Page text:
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Sean O'Casey's last home set to be used as homeless accommodation

The playwright wrote his renowned Dublin trilogy in the house in the 1920s.

422 North Circular Road
422 North Circular Road
Image: Google Maps

THE HOUSE WHERE playwright Sean O’Casey wrote some of his best known works is being bought by Dublin City Council, which plans to use it to accommodate homeless people.

The four-storey building at 422 North Circular Road was built-in 1810 and still retains many of its Georgian features. It was initially used as a family home before being converted into tenements. 

O’Casey, a staunch socialist who focused on the life of Dublin’s working classes, wrote his celebrated Dublin trilogy (The Shadow of a Gunman, Juno and the Paycock, and The Plough and the Stars) when he lived there in the 1920s. It was the playwright’s last home in the city of his birth.

The council’s head of housing, Brendan Kenny, told TheJournal.ie that it is currently in negotiations with the building’s owner and “it may be a while” before the deal is finalised.

Lord Mayor Nial Ring said that it is his understanding that O’Casey wrote the trilogy in a particular room in the house and the room is largely unchanged since that time. 

He contacted the council proposing that the room be preserved as a tribute to the renowned dramatist.

If the sale goes through Kenny estimates the building will likely house up to eight single people. He said the council will need to maximise the use of the entire building so preserving one room would likely not be possible.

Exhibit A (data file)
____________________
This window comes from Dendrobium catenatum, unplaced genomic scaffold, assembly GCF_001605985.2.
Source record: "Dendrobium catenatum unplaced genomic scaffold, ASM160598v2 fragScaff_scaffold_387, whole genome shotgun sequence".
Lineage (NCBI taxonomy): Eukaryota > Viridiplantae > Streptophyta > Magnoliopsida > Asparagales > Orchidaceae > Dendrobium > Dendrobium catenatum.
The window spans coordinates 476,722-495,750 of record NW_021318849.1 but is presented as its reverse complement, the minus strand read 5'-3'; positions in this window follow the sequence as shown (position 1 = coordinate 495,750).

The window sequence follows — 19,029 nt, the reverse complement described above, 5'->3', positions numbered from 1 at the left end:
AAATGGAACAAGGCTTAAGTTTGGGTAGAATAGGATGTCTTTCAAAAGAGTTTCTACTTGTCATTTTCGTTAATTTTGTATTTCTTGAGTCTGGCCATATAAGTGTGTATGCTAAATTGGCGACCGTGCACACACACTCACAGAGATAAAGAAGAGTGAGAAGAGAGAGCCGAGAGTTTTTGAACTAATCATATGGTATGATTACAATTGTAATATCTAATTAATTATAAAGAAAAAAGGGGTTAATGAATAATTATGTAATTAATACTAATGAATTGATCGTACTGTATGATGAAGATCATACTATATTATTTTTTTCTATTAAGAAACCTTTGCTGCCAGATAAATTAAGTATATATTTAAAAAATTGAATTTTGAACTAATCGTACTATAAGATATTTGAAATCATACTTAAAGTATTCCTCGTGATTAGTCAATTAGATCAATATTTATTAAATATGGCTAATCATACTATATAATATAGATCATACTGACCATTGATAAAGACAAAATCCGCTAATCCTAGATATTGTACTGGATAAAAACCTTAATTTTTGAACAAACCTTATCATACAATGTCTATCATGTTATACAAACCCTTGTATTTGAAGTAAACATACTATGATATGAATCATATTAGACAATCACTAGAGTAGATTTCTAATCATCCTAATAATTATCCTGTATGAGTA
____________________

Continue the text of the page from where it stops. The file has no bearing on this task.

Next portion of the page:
In response to Ring the council said: “We would of course consider the installation of a suitable plaque etc. to commemorate the fact that Sean Ó’Casey did reside in the property at one stage.”

Several councillors said they welcomed the acquisition of the house for use as homeless accommodation once O’Casey’s connection to the building was acknowledged in a fitting manner.

Green Party councillor Ciarán Cuffe added that “the most suitable tribute to Sean O’Casey is to provide more public housing”.

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‘Not good enough’

Councillor Mannix Flynn slammed the council’s “ad hoc approach” to tackling the homeless crisis as “not good enough”.

He said the 200-year-old building is not appropriate for emergency accommodation.

It’s outrageous that Dublin City Council and the State itself haven’t built a purpose-built emergency accommodation building.

Kenny added that the house, which is a listed building, is currently in poor condition.

As well as providing much-needed homeless accommodation he said the council acquiring it would have the added benefit of the property being “looked after in the right way”.

About the author:

Céimin Burke

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